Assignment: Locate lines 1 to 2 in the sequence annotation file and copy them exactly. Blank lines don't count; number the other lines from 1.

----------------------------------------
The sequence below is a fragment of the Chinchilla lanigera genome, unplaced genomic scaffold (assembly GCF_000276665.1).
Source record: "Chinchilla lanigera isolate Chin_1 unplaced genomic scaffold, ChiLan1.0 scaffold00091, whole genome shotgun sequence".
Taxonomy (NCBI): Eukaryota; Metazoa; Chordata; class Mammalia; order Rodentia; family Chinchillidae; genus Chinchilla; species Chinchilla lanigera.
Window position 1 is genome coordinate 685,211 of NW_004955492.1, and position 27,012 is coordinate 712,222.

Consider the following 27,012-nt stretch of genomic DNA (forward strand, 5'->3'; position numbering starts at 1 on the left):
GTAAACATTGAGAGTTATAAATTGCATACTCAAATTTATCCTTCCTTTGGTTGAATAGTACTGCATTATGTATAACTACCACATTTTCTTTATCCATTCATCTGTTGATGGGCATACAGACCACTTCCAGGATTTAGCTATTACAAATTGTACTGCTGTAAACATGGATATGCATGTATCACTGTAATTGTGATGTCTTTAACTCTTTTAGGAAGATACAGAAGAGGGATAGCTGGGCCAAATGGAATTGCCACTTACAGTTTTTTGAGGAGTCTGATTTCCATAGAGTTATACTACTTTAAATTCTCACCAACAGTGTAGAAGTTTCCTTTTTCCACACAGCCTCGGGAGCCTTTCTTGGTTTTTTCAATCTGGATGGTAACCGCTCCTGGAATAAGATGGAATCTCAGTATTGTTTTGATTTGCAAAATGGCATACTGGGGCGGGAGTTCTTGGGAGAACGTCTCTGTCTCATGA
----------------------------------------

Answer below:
The sequence below is a fragment of the Chinchilla lanigera genome, unplaced genomic scaffold (assembly GCF_000276665.1).
Source record: "Chinchilla lanigera isolate Chin_1 unplaced genomic scaffold, ChiLan1.0 scaffold00091, whole genome shotgun sequence".